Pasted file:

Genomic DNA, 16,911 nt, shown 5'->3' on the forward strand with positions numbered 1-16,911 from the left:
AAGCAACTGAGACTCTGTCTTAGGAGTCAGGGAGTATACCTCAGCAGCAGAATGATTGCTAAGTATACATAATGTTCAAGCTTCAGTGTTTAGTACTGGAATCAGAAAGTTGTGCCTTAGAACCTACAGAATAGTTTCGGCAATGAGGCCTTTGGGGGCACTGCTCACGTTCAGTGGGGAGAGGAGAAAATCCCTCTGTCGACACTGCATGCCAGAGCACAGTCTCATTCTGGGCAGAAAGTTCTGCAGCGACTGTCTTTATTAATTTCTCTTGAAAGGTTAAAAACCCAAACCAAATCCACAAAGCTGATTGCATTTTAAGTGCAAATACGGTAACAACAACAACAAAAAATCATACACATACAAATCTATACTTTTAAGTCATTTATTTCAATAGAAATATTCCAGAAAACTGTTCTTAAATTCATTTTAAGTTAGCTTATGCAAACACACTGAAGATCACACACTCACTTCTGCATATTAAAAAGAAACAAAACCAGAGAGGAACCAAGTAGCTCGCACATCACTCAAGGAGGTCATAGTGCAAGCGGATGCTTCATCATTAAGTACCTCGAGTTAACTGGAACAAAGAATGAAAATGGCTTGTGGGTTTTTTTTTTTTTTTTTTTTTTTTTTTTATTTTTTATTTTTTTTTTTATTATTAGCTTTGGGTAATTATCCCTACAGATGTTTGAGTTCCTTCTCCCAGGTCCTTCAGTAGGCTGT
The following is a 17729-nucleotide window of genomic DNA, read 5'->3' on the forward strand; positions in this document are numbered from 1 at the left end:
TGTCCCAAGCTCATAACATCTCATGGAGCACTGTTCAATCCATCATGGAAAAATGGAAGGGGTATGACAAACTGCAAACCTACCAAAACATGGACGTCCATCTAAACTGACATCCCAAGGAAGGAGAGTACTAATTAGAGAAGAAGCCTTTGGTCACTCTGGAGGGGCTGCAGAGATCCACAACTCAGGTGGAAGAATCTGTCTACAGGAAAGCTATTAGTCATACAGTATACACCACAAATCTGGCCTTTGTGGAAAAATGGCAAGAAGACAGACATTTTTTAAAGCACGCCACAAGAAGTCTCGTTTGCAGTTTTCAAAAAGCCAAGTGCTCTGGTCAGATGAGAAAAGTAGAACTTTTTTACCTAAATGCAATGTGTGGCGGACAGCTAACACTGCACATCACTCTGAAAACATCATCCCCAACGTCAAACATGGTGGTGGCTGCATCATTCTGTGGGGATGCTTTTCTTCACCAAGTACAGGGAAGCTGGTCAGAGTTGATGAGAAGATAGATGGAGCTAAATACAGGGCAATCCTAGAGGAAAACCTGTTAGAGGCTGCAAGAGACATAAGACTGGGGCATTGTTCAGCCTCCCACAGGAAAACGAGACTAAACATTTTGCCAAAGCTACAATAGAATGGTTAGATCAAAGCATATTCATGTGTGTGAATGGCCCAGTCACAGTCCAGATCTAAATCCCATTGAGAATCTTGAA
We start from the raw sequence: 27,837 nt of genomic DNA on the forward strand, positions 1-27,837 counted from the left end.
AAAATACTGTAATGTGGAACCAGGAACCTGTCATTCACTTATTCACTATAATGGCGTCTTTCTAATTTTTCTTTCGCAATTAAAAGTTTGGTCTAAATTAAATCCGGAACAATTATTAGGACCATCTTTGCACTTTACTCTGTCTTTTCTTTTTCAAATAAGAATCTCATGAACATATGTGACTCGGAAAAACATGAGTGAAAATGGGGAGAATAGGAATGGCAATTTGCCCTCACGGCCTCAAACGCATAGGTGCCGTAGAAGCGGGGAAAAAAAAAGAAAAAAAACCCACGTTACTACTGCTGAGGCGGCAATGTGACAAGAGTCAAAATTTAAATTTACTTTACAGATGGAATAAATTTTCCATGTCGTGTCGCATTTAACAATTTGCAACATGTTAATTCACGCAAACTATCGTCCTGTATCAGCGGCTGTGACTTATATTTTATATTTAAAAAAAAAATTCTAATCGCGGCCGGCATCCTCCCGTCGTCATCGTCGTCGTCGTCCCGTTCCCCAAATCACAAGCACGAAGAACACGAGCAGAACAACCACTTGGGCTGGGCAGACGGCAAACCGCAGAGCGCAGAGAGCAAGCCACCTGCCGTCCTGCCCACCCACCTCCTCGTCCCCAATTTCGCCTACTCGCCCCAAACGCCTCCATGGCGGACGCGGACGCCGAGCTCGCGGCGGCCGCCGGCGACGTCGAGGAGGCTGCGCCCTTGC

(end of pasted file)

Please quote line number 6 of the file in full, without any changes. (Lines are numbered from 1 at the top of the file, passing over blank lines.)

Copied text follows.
AAAATACTGTAATGTGGAACCAGGAACCTGTCATTCACTTATTCACTATAATGGCGTCTTTCTAATTTTTCTTTCGCAATTAAAAGTTTGGTCTAAATTAAATCCGGAACAATTATTAGGACCATCTTTGCACTTTACTCTGTCTTTTCTTTTTCAAATAAGAATCTCATGAACATATGTGACTCGGAAAAACATGAGTGAAAATGGGGAGAATAGGAATGGCAATTTGCCCTCACGGCCTCAAACGCATAGGTGCCGTAGAAGCGGGGAAAAAAAAAGAAAAAAAACCCACGTTACTACTGCTGAGGCGGCAATGTGACAAGAGTCAAAATTTAAATTTACTTTACAGATGGAATAAATTTTCCATGTCGTGTCGCATTTAACAATTTGCAACATGTTAATTCACGCAAACTATCGTCCTGTATCAGCGGCTGTGACTTATATTTTATATTTAAAAAAAAAATTCTAATCGCGGCCGGCATCCTCCCGTCGTCATCGTCGTCGTCGTCCCGTTCCCCAAATCACAAGCACGAAGAACACGAGCAGAACAACCACTTGGGCTGGGCAGACGGCAAACCGCAGAGCGCAGAGAGCAAGCCACCTGCCGTCCTGCCCACCCACCTCCTCGTCCCCAATTTCGCCTACTCGCCCCAAACGCCTCCATGGCGGACGCGGACGCCGAGCTCGCGGCGGCCGCCGGCGACGTCGAGGAGGCTGCGCCCTTGC